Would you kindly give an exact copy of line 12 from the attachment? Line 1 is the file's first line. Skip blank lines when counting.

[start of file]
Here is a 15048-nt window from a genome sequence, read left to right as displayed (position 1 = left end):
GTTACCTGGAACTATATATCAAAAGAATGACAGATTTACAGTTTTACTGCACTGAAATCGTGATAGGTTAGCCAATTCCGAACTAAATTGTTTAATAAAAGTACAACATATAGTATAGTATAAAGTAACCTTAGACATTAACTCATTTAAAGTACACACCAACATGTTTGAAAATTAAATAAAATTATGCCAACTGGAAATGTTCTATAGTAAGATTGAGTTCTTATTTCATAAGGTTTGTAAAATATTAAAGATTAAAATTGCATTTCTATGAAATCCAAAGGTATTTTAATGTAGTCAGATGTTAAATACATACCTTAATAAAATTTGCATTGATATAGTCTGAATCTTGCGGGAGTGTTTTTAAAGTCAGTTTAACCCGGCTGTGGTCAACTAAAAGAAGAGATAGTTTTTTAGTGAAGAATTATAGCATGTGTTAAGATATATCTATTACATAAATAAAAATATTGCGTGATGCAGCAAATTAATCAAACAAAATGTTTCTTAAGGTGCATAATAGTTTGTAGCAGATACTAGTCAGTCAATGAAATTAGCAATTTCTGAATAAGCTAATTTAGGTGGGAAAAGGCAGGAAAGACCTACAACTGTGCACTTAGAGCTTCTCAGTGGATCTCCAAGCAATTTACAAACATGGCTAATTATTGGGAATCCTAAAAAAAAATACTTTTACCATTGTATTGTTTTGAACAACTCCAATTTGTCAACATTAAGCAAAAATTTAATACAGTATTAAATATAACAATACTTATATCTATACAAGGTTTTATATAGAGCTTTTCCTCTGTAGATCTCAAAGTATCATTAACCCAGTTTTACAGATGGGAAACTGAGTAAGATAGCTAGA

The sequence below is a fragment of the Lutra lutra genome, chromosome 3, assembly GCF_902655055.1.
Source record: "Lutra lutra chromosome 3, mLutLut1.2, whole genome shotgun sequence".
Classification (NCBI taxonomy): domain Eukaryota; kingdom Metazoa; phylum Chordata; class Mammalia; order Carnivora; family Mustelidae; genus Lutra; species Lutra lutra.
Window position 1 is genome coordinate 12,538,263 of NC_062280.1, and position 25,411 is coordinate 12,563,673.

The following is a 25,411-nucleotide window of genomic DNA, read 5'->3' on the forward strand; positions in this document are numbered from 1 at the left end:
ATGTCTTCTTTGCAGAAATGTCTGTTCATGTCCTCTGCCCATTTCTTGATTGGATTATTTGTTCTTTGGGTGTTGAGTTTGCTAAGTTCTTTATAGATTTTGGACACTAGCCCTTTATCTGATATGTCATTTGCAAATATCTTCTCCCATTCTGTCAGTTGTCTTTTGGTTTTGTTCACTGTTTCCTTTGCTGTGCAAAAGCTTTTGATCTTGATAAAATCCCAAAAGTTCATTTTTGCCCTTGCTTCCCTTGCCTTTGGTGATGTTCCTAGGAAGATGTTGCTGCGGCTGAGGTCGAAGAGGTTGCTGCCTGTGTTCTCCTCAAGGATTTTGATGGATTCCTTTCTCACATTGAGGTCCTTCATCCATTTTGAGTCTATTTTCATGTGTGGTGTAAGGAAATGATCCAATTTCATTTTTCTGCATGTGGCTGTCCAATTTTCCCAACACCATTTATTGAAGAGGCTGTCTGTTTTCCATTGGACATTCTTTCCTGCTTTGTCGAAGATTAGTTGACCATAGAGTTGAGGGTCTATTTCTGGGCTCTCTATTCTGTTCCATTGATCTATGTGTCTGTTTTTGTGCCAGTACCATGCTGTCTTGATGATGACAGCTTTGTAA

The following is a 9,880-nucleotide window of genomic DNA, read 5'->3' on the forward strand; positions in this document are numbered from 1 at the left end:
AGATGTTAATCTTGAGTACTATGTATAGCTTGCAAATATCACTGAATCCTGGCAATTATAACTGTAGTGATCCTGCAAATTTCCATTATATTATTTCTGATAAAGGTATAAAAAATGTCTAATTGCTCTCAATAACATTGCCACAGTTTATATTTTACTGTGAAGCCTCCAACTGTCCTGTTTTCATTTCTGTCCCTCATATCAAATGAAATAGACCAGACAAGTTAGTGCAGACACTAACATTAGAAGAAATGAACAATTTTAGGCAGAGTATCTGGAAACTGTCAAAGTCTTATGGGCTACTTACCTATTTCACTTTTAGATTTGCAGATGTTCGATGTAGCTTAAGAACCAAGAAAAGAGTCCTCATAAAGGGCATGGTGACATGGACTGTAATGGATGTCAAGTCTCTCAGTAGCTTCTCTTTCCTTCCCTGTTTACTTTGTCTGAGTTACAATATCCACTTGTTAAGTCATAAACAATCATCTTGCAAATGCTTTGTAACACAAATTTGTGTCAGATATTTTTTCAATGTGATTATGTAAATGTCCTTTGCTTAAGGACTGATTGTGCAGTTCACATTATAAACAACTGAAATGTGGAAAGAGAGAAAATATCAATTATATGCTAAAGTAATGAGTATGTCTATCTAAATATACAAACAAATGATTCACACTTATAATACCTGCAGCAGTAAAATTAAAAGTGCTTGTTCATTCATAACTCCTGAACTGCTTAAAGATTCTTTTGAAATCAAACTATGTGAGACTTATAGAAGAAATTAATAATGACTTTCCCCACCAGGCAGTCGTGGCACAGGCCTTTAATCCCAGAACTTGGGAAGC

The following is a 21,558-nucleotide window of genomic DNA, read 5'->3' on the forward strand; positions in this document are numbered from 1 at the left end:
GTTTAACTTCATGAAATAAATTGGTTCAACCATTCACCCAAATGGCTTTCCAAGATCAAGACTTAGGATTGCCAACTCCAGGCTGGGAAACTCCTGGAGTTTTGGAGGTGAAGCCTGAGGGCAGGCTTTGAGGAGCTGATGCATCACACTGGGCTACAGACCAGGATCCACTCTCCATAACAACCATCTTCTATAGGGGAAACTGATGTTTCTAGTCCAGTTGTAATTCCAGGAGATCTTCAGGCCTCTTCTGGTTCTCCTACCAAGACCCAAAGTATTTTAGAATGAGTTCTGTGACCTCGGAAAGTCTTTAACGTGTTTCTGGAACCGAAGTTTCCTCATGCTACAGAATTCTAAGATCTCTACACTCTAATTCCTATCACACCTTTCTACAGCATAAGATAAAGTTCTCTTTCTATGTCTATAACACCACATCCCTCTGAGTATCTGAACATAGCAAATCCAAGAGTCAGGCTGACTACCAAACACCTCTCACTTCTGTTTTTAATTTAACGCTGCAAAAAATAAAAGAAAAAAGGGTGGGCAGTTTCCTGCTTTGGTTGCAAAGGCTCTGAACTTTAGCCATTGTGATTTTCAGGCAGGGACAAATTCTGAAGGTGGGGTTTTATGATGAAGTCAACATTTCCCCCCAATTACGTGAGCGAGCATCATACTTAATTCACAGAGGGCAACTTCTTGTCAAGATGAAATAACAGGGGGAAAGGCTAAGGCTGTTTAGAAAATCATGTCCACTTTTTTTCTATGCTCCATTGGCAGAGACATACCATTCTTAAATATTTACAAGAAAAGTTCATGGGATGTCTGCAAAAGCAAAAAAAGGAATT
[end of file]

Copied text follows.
GTTTAACTTCATGAAATAAATTGGTTCAACCATTCACCCAAATGGCTTTCCAAGATCAAGACTTAGGATTGCCAACTCCAGGCTGGGAAACTCCTGGAGTTTTGGAGGTGAAGCCTGAGGGCAGGCTTTGAGGAGCTGATGCATCACACTGGGCTACAGACCAGGATCCACTCTCCATAACAACCATCTTCTATAGGGGAAACTGATGTTTCTAGTCCAGTTGTAATTCCAGGAGATCTTCAGGCCTCTTCTGGTTCTCCTACCAAGACCCAAAGTATTTTAGAATGAGTTCTGTGACCTCGGAAAGTCTTTAACGTGTTTCTGGAACCGAAGTTTCCTCATGCTACAGAATTCTAAGATCTCTACACTCTAATTCCTATCACACCTTTCTACAGCATAAGATAAAGTTCTCTTTCTATGTCTATAACACCACATCCCTCTGAGTATCTGAACATAGCAAATCCAAGAGTCAGGCTGACTACCAAACACCTCTCACTTCTGTTTTTAATTTAACGCTGCAAAAAATAAAAGAAAAAAGGGTGGGCAGTTTCCTGCTTTGGTTGCAAAGGCTCTGAACTTTAGCCATTGTGATTTTCAGGCAGGGACAAATTCTGAAGGTGGGGTTTTATGATGAAGTCAACATTTCCCCCCAATTACGTGAGCGAGCATCATACTTAATTCACAGAGGGCAACTTCTTGTCAAGATGAAATAACAGGGGGAAAGGCTAAGGCTGTTTAGAAAATCATGTCCACTTTTTTTCTATGCTCCATTGGCAGAGACATACCATTCTTAAATATTTACAAGAAAAGTTCATGGGATGTCTGCAAAAGCAAAAAAAGGAATT